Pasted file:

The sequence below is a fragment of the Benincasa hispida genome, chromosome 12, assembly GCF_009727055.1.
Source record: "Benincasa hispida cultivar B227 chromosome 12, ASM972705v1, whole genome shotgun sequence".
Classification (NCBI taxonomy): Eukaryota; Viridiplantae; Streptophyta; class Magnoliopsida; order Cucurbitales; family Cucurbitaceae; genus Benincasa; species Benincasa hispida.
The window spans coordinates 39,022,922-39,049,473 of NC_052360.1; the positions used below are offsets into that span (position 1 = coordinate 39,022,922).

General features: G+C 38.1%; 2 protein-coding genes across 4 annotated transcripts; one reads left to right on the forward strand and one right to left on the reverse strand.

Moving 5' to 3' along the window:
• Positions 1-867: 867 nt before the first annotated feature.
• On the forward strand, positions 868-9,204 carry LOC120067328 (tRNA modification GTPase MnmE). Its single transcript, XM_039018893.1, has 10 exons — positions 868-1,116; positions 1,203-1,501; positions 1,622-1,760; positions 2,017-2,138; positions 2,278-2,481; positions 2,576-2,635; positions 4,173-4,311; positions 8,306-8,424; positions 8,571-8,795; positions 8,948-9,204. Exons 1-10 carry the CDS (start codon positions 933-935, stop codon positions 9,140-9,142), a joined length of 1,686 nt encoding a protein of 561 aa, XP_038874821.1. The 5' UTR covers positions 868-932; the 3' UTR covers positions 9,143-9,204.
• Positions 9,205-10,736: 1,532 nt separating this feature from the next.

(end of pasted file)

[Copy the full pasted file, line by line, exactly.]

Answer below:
The sequence below is a fragment of the Benincasa hispida genome, chromosome 12, assembly GCF_009727055.1.
Source record: "Benincasa hispida cultivar B227 chromosome 12, ASM972705v1, whole genome shotgun sequence".
Classification (NCBI taxonomy): Eukaryota; Viridiplantae; Streptophyta; class Magnoliopsida; order Cucurbitales; family Cucurbitaceae; genus Benincasa; species Benincasa hispida.
The window spans coordinates 39,022,922-39,049,473 of NC_052360.1; the positions used below are offsets into that span (position 1 = coordinate 39,022,922).

General features: G+C 38.1%; 2 protein-coding genes across 4 annotated transcripts; one reads left to right on the forward strand and one right to left on the reverse strand.

Moving 5' to 3' along the window:
• Positions 1-867: 867 nt before the first annotated feature.
• On the forward strand, positions 868-9,204 carry LOC120067328 (tRNA modification GTPase MnmE). Its single transcript, XM_039018893.1, has 10 exons — positions 868-1,116; positions 1,203-1,501; positions 1,622-1,760; positions 2,017-2,138; positions 2,278-2,481; positions 2,576-2,635; positions 4,173-4,311; positions 8,306-8,424; positions 8,571-8,795; positions 8,948-9,204. Exons 1-10 carry the CDS (start codon positions 933-935, stop codon positions 9,140-9,142), a joined length of 1,686 nt encoding a protein of 561 aa, XP_038874821.1. The 5' UTR covers positions 868-932; the 3' UTR covers positions 9,143-9,204.
• Positions 9,205-10,736: 1,532 nt separating this feature from the next.